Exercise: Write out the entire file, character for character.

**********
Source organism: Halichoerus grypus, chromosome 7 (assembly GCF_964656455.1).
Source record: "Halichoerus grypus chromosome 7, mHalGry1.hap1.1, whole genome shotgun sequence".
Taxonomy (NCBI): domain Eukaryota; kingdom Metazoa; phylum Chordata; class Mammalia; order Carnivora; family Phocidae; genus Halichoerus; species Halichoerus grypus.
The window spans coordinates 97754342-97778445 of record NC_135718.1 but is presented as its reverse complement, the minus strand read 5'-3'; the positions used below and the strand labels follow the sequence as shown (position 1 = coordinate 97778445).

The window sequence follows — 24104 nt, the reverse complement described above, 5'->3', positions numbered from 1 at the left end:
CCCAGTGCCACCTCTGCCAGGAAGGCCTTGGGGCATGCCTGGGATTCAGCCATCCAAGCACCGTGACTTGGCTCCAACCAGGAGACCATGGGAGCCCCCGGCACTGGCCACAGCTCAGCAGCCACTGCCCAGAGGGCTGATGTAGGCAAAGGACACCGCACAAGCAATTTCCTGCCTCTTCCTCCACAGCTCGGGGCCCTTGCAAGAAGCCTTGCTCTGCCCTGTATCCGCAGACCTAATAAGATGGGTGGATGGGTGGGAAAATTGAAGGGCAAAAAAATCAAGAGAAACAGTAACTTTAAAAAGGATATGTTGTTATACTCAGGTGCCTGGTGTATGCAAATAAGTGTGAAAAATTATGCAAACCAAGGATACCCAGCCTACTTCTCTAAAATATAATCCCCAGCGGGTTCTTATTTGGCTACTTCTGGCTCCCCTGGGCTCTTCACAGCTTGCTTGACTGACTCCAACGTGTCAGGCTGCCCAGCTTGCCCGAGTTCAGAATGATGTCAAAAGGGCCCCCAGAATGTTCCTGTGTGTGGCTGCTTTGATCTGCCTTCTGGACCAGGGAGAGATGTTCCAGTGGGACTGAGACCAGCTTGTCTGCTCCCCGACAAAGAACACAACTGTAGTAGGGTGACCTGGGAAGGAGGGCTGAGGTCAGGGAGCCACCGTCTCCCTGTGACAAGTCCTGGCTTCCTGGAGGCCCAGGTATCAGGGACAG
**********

Source organism: Halichoerus grypus, chromosome 7 (assembly GCF_964656455.1).
Source record: "Halichoerus grypus chromosome 7, mHalGry1.hap1.1, whole genome shotgun sequence".
Taxonomy (NCBI): domain Eukaryota; kingdom Metazoa; phylum Chordata; class Mammalia; order Carnivora; family Phocidae; genus Halichoerus; species Halichoerus grypus.
The window spans coordinates 97754342-97778445 of record NC_135718.1 but is presented as its reverse complement, the minus strand read 5'-3'; the positions used below and the strand labels follow the sequence as shown (position 1 = coordinate 97778445).

The window sequence follows — 24104 nt, the reverse complement described above, 5'->3', positions numbered from 1 at the left end:
CCCAGTGCCACCTCTGCCAGGAAGGCCTTGGGGCATGCCTGGGATTCAGCCATCCAAGCACCGTGACTTGGCTCCAACCAGGAGACCATGGGAGCCCCCGGCACTGGCCACAGCTCAGCAGCCACTGCCCAGAGGGCTGATGTAGGCAAAGGACACCGCACAAGCAATTTCCTGCCTCTTCCTCCACAGCTCGGGGCCCTTGCAAGAAGCCTTGCTCTGCCCTGTATCCGCAGACCTAATAAGATGGGTGGATGGGTGGGAAAATTGAAGGGCAAAAAAATCAAGAGAAACAGTAACTTTAAAAAGGATATGTTGTTATACTCAGGTGCCTGGTGTATGCAAATAAGTGTGAAAAATTATGCAAACCAAGGATACCCAGCCTACTTCTCTAAAATATAATCCCCAGCGGGTTCTTATTTGGCTACTTCTGGCTCCCCTGGGCTCTTCACAGCTTGCTTGACTGACTCCAACGTGTCAGGCTGCCCAGCTTGCCCGAGTTCAGAATGATGTCAAAAGGGCCCCCAGAATGTTCCTGTGTGTGGCTGCTTTGATCTGCCTTCTGGACCAGGGAGAGATGTTCCAGTGGGACTGAGACCAGCTTGTCTGCTCCCCGACAAAGAACACAACTGTAGTAGGGTGACCTGGGAAGGAGGGCTGAGGTCAGGGAGCCACCGTCTCCCTGTGACAAGTCCTGGCTTCCTGGAGGCCCAGGTATCAGGGACAG